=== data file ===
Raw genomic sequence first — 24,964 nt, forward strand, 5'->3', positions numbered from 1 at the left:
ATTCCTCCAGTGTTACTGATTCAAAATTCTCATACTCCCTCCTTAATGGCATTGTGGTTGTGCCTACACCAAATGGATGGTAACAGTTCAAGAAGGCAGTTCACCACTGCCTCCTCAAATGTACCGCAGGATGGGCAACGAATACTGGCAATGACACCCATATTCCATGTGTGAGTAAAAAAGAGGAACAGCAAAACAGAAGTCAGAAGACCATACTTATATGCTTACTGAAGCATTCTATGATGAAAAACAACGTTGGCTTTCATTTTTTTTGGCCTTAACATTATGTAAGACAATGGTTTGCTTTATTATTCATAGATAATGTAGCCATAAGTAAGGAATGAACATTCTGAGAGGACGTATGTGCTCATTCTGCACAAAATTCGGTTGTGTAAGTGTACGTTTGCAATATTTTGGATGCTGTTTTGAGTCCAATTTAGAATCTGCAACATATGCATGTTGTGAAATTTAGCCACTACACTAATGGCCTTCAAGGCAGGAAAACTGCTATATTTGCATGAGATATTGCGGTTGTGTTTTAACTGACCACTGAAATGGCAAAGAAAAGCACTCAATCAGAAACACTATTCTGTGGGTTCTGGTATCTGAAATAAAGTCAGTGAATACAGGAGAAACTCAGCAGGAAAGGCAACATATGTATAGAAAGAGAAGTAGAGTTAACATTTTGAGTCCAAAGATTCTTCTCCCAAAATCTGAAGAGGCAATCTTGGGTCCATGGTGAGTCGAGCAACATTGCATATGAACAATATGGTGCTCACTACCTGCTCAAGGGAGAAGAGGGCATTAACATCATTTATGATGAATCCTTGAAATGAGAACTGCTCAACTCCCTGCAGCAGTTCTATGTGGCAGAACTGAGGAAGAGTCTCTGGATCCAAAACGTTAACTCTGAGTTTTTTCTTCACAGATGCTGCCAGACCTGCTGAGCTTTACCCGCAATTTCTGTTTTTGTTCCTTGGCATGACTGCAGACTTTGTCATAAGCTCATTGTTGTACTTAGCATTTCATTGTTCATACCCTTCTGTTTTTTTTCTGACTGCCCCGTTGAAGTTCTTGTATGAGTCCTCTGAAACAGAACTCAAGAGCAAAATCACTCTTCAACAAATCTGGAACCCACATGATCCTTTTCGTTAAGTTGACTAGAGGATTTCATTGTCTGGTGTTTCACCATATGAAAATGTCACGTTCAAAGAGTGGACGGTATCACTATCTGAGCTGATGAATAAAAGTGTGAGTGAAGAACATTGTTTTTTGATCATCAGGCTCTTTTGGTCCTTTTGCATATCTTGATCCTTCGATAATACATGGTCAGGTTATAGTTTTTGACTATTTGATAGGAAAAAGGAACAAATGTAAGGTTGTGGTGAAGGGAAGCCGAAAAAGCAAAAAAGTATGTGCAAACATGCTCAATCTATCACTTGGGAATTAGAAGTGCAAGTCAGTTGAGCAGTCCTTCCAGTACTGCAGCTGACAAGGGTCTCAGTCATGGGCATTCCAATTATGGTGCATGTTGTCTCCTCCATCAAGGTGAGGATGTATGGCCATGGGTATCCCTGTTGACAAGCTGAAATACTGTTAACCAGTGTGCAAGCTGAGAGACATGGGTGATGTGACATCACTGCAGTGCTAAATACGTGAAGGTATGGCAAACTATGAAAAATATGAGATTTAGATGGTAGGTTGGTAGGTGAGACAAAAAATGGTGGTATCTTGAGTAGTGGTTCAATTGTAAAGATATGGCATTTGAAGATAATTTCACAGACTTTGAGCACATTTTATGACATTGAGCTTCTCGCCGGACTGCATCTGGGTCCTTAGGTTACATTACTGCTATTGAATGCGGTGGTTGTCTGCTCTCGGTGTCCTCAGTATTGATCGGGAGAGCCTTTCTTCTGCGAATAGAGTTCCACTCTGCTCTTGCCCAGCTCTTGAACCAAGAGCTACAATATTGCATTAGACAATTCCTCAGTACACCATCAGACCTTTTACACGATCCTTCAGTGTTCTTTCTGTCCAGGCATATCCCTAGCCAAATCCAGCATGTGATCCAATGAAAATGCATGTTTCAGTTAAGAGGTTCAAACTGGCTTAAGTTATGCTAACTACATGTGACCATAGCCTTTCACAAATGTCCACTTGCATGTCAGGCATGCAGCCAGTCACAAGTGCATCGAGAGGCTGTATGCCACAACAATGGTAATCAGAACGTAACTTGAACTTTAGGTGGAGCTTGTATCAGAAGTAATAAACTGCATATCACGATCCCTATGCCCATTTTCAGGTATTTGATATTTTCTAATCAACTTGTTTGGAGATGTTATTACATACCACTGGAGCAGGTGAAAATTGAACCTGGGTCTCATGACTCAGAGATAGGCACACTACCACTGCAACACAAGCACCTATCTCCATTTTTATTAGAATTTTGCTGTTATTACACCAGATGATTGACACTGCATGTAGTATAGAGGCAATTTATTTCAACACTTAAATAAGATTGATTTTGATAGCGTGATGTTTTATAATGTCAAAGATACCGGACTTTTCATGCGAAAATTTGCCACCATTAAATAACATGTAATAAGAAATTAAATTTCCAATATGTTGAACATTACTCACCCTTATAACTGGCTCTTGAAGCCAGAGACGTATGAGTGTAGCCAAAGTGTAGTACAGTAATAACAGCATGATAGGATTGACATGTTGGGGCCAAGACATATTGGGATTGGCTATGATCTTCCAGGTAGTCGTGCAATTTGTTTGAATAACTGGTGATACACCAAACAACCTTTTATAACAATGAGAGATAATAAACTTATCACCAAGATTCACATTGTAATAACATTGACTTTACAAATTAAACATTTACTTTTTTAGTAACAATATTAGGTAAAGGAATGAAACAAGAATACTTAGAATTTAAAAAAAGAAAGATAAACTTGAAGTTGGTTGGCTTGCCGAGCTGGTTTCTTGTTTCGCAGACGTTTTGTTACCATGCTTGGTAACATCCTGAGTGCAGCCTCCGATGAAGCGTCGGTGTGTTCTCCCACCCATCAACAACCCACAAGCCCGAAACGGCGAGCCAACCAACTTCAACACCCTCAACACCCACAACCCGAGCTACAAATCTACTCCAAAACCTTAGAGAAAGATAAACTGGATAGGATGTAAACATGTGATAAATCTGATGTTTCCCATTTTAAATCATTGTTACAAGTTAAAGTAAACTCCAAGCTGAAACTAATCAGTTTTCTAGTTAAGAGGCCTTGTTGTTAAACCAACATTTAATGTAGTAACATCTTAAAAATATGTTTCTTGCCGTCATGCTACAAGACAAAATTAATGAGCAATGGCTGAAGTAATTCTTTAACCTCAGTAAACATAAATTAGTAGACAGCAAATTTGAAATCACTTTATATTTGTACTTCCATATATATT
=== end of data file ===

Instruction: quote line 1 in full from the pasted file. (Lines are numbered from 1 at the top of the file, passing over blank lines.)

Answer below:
Raw genomic sequence first — 24,964 nt, forward strand, 5'->3', positions numbered from 1 at the left: